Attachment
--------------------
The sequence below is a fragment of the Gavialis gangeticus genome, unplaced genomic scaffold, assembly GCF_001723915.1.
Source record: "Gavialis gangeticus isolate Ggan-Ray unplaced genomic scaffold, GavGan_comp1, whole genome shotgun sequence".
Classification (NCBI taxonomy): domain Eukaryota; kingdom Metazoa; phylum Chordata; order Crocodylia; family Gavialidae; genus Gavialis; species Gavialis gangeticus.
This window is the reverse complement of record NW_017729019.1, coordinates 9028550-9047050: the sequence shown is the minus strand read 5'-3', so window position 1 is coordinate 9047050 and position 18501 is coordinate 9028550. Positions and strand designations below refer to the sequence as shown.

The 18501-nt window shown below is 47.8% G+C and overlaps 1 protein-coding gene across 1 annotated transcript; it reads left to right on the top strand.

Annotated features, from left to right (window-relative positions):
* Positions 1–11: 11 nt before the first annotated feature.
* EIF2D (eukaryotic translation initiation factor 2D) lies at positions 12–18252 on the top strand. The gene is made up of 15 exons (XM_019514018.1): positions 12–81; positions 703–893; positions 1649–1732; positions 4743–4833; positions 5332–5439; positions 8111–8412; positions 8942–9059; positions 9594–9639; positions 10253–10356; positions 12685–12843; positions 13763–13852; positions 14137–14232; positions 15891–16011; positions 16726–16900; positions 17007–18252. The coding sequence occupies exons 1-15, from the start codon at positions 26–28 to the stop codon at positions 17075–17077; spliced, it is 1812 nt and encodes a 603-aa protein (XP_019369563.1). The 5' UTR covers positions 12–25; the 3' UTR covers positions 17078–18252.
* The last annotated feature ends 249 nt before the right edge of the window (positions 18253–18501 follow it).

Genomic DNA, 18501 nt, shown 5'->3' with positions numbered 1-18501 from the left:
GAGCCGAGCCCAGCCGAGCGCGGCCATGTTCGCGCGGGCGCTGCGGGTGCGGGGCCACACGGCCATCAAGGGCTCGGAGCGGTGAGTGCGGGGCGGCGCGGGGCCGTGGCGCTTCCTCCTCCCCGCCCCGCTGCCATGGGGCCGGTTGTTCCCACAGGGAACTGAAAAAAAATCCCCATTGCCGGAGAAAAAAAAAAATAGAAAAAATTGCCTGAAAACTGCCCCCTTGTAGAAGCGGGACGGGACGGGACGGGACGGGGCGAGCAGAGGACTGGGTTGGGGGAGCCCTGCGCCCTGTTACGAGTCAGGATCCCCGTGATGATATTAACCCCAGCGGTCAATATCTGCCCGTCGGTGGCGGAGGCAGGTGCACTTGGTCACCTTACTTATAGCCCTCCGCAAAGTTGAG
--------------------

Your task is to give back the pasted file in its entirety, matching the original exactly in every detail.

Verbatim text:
The sequence below is a fragment of the Gavialis gangeticus genome, unplaced genomic scaffold, assembly GCF_001723915.1.
Source record: "Gavialis gangeticus isolate Ggan-Ray unplaced genomic scaffold, GavGan_comp1, whole genome shotgun sequence".
Classification (NCBI taxonomy): domain Eukaryota; kingdom Metazoa; phylum Chordata; order Crocodylia; family Gavialidae; genus Gavialis; species Gavialis gangeticus.
This window is the reverse complement of record NW_017729019.1, coordinates 9028550-9047050: the sequence shown is the minus strand read 5'-3', so window position 1 is coordinate 9047050 and position 18501 is coordinate 9028550. Positions and strand designations below refer to the sequence as shown.

The 18501-nt window shown below is 47.8% G+C and overlaps 1 protein-coding gene across 1 annotated transcript; it reads left to right on the top strand.

Annotated features, from left to right (window-relative positions):
* Positions 1–11: 11 nt before the first annotated feature.
* EIF2D (eukaryotic translation initiation factor 2D) lies at positions 12–18252 on the top strand. The gene is made up of 15 exons (XM_019514018.1): positions 12–81; positions 703–893; positions 1649–1732; positions 4743–4833; positions 5332–5439; positions 8111–8412; positions 8942–9059; positions 9594–9639; positions 10253–10356; positions 12685–12843; positions 13763–13852; positions 14137–14232; positions 15891–16011; positions 16726–16900; positions 17007–18252. The coding sequence occupies exons 1-15, from the start codon at positions 26–28 to the stop codon at positions 17075–17077; spliced, it is 1812 nt and encodes a 603-aa protein (XP_019369563.1). The 5' UTR covers positions 12–25; the 3' UTR covers positions 17078–18252.
* The last annotated feature ends 249 nt before the right edge of the window (positions 18253–18501 follow it).

Genomic DNA, 18501 nt, shown 5'->3' with positions numbered 1-18501 from the left:
GAGCCGAGCCCAGCCGAGCGCGGCCATGTTCGCGCGGGCGCTGCGGGTGCGGGGCCACACGGCCATCAAGGGCTCGGAGCGGTGAGTGCGGGGCGGCGCGGGGCCGTGGCGCTTCCTCCTCCCCGCCCCGCTGCCATGGGGCCGGTTGTTCCCACAGGGAACTGAAAAAAAATCCCCATTGCCGGAGAAAAAAAAAAATAGAAAAAATTGCCTGAAAACTGCCCCCTTGTAGAAGCGGGACGGGACGGGACGGGACGGGGCGAGCAGAGGACTGGGTTGGGGGAGCCCTGCGCCCTGTTACGAGTCAGGATCCCCGTGATGATATTAACCCCAGCGGTCAATATCTGCCCGTCGGTGGCGGAGGCAGGTGCACTTGGTCACCTTACTTATAGCCCTCCGCAAAGTTGAG